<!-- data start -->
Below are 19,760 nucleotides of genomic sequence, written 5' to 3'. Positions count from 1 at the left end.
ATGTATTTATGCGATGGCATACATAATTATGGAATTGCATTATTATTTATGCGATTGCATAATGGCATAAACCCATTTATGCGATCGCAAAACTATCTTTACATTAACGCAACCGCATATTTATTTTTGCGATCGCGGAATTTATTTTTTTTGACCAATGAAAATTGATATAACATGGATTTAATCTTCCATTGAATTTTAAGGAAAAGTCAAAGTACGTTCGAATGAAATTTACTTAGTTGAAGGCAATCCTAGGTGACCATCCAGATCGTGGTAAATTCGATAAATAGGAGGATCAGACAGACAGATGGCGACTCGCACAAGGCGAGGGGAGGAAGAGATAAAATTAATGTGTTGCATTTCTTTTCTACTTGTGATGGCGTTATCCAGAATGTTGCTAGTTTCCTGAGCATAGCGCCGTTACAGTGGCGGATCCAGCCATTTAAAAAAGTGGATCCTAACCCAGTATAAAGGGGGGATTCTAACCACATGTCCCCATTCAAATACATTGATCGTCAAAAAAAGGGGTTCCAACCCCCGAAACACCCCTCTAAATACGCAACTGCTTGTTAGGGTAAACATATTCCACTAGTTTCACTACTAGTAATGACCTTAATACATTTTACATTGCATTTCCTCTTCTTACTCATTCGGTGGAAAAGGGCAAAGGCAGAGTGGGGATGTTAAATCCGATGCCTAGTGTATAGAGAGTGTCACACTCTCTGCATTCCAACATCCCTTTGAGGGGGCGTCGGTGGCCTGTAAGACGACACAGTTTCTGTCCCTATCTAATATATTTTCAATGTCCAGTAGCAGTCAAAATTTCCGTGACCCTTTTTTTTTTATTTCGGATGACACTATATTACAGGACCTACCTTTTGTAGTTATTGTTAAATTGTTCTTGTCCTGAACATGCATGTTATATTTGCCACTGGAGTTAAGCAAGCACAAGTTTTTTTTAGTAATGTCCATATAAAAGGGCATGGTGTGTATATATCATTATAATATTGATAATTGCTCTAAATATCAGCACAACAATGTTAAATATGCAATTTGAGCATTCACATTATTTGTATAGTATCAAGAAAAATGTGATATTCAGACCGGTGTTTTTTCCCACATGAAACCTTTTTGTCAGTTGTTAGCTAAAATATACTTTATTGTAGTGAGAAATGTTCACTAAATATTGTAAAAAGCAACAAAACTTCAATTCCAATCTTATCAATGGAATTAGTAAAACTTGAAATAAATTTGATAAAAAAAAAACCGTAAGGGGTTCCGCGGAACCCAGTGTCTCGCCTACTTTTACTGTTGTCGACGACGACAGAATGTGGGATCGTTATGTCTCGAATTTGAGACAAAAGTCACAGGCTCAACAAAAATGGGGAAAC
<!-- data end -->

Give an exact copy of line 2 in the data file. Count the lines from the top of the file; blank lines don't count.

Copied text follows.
ATGTATTTATGCGATGGCATACATAATTATGGAATTGCATTATTATTTATGCGATTGCATAATGGCATAAACCCATTTATGCGATCGCAAAACTATCTTTACATTAACGCAACCGCATATTTATTTTTGCGATCGCGGAATTTATTTTTTTTGACCAATGAAAATTGATATAACATGGATTTAATCTTCCATTGAATTTTAAGGAAAAGTCAAAGTACGTTCGAATGAAATTTACTTAGTTGAAGGCAATCCTAGGTGACCATCCAGATCGTGGTAAATTCGATAAATAGGAGGATCAGACAGACAGATGGCGACTCGCACAAGGCGAGGGGAGGAAGAGATAAAATTAATGTGTTGCATTTCTTTTCTACTTGTGATGGCGTTATCCAGAATGTTGCTAGTTTCCTGAGCATAGCGCCGTTACAGTGGCGGATCCAGCCATTTAAAAAAGTGGATCCTAACCCAGTATAAAGGGGGGATTCTAACCACATGTCCCCATTCAAATACATTGATCGTCAAAAAAAGGGGTTCCAACCCCCGAAACACCCCTCTAAATACGCAACTGCTTGTTAGGGTAAACATATTCCACTAGTTTCACTACTAGTAATGACCTTAATACATTTTACATTGCATTTCCTCTTCTTACTCATTCGGTGGAAAAGGGCAAAGGCAGAGTGGGGATGTTAAATCCGATGCCTAGTGTATAGAGAGTGTCACACTCTCTGCATTCCAACATCCCTTTGAGGGGGCGTCGGTGGCCTGTAAGACGACACAGTTTCTGTCCCTATCTAATATATTTTCAATGTCCAGTAGCAGTCAAAATTTCCGTGACCCTTTTTTTTTTATTTCGGATGACACTATATTACAGGACCTACCTTTTGTAGTTATTGTTAAATTGTTCTTGTCCTGAACATGCATGTTATATTTGCCACTGGAGTTAAGCAAGCACAAGTTTTTTTTAGTAATGTCCATATAAAAGGGCATGGTGTGTATATATCATTATAATATTGATAATTGCTCTAAATATCAGCACAACAATGTTAAATATGCAATTTGAGCATTCACATTATTTGTATAGTATCAAGAAAAATGTGATATTCAGACCGGTGTTTTTTCCCACATGAAACCTTTTTGTCAGTTGTTAGCTAAAATATACTTTATTGTAGTGAGAAATGTTCACTAAATATTGTAAAAAGCAACAAAACTTCAATTCCAATCTTATCAATGGAATTAGTAAAACTTGAAATAAATTTGATAAAAAAAAAACCGTAAGGGGTTCCGCGGAACCCAGTGTCTCGCCTACTTTTACTGTTGTCGACGACGACAGAATGTGGGATCGTTATGTCTCGAATTTGAGACAAAAGTCACAGGCTCAACAAAAATGGGGAAAC